There are a couple of mistakes in the book which frankly is not crucial towards understanding the content of this book and can be overlooked by layman readers.
1. On page 48 - The author describes an LED as consisting of two layers of same material where one is positively charged (has excess holes) and the other negatively charged (has excess electrons) by adding impurities...

The two layers are in fact charge neutral since in creating excess mobile holes/electrons an equal concentration of immobile impurity ions of the opposite polarity are left behind. Only the space charge region at the interface between the two layers has a finite spatial charge distribution. This is because the electrons and holes in this region recombine and get annihilated thus "uncovering" the immobile ions.

2. On page 49 - The author describes the outermost shell of Silicon as being its conduction band.

The outermost shell would be the region around the nucleus of an atom which is composed of the valence orbitals, i.e., the electrons that can take part in bond formation or chemical reactions.
The conduction band would be the energy values that an electron kicked out of its valence shell and free to roam around in the solid is allowed to assume.

3. On page 49 - The author describes conductors as having 8 electrons in their outermost shell.

Most conductors have 1, 2 or 3 electrons in their outermost shell. Only Noble gases have a full outermost shell with 8 electrons (except Helium which has only 2).

There are some instances where the picturesque language employed by the author can either evoke laughter or be cringe-inducing.
1. "...some of the electrons combine with some of the holes. They annhilate one another, giving up the GHOST in the form of a photon, i.e., light."
2. "For a crystal lattice, giving birth to a photon is a stressful event. Zinc Selenide simply wasn't robust enough to cope with the stress."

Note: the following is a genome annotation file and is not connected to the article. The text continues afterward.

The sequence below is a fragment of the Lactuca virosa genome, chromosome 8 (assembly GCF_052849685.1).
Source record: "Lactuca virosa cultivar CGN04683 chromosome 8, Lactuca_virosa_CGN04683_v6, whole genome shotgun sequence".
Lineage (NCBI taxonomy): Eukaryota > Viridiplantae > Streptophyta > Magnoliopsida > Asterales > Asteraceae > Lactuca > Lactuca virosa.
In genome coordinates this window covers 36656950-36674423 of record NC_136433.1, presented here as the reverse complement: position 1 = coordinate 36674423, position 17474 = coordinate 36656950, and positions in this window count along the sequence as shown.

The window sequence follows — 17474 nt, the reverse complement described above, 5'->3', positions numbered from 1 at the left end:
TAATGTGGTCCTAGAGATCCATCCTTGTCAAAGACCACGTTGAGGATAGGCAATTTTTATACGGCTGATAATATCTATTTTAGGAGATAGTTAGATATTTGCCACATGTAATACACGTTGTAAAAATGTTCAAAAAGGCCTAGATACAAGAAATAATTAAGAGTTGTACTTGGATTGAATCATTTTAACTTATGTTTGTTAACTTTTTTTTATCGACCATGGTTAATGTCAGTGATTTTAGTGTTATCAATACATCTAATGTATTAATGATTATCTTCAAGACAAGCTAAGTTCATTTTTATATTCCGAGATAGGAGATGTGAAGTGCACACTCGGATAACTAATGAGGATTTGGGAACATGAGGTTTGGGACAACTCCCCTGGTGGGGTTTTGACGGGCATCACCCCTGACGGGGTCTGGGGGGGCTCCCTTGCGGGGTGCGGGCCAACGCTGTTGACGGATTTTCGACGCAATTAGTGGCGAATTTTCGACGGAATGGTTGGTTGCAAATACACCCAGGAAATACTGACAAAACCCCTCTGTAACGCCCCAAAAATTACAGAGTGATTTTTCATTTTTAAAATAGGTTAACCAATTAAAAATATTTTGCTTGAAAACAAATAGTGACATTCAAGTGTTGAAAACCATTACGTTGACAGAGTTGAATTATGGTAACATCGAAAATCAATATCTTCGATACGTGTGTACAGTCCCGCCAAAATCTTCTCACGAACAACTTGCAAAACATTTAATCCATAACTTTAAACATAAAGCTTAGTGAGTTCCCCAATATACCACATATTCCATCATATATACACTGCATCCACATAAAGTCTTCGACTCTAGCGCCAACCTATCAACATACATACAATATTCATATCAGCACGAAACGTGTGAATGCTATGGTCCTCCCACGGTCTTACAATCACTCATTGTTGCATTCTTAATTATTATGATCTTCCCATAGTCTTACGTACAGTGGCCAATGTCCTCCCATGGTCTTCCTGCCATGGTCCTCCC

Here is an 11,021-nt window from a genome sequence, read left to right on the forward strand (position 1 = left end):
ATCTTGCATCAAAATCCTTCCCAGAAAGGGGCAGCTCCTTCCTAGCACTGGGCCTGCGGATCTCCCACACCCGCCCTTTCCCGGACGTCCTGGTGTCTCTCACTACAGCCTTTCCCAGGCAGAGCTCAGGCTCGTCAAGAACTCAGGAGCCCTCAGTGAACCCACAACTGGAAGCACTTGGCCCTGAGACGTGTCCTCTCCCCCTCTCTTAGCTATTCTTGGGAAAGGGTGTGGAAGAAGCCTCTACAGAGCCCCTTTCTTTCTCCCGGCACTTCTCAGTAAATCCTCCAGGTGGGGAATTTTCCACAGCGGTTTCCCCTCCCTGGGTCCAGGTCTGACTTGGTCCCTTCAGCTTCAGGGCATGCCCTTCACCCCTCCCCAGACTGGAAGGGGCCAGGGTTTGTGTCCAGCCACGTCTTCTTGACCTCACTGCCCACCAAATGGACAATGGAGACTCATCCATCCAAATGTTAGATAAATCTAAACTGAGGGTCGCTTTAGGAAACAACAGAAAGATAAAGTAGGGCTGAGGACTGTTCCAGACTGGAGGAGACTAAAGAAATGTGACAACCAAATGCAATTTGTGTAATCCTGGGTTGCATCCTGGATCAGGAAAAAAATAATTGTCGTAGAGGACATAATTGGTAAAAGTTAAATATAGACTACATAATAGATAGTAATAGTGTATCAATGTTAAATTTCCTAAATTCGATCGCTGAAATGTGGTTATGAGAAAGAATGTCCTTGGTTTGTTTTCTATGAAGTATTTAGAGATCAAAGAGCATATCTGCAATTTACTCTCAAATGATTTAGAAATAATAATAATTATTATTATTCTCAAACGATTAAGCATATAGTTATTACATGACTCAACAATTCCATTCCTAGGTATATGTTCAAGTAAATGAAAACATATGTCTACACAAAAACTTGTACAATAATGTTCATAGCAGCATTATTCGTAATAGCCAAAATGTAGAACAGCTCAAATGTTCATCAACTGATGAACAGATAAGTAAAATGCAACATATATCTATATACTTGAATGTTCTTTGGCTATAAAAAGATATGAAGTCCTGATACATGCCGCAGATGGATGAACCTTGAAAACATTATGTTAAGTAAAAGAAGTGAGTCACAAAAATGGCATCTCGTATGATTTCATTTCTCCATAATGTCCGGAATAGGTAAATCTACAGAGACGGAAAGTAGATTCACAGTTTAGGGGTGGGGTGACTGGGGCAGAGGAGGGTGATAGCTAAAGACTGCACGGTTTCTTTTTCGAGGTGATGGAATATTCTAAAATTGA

3. "(What makes a well quantum? As with anything to do with quantum mechanics, if like me you are untechnical, this is a question that it is probably better not to ask. In essence, "quantum" means something that is very small indeed.)

Despite these shortcomings, full credit to the author for beautifully describing the MOCVD process and especially Nakamura's two-flow MOCVD system which was instrumental in his invention of the blue GaN LED. The author concludes optimistically by stating that the revolution in lighting will be brought about by LED entrepreneurs and I beg to differ on this. In electronics it's always the big players that have the final say. Whether the revolution progresses or falters would most probably be decided by GE and Philips.

I recommend this book just for the first part which is fascinating and would serve as a motivating lesson for those involved in technical fields and interested in disruptive technologies.
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5.0 out of 5 stars Great bio, September 9, 2012
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For anyone interested In a great bio, or interested in LED lighting this book is a must have. The book starts out a little slow but after that it is such a great read. I bought the Kindle for me, then my partner bought the kindle version, one of my employees bought a kindle version, so I bought the hard copy for my other employees to share, and finally I bought a Kindle version for a good customer.
For anyone in the lighting business I think it should be required reading.
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5.0 out of 5 stars A great read for anybody who loves LEDs!, August 31, 2014
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This review is from: Brilliant!: Shuji Nakamura And the Revolution in Lighting Technology (Hardcover)
This book is great. It has just enough technical information to satisfy a scientist or engineer, but not too much as to isolate other readers. A must-read for people who love tech history or lighting technology!
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Brilliant!: Shuji Nakamura And the Revolution in Lighting Technology
Brilliant!: Shuji Nakamura And the Revolution in Lighting Technology by Bob Johnstone (Hardcover - April 12, 2007)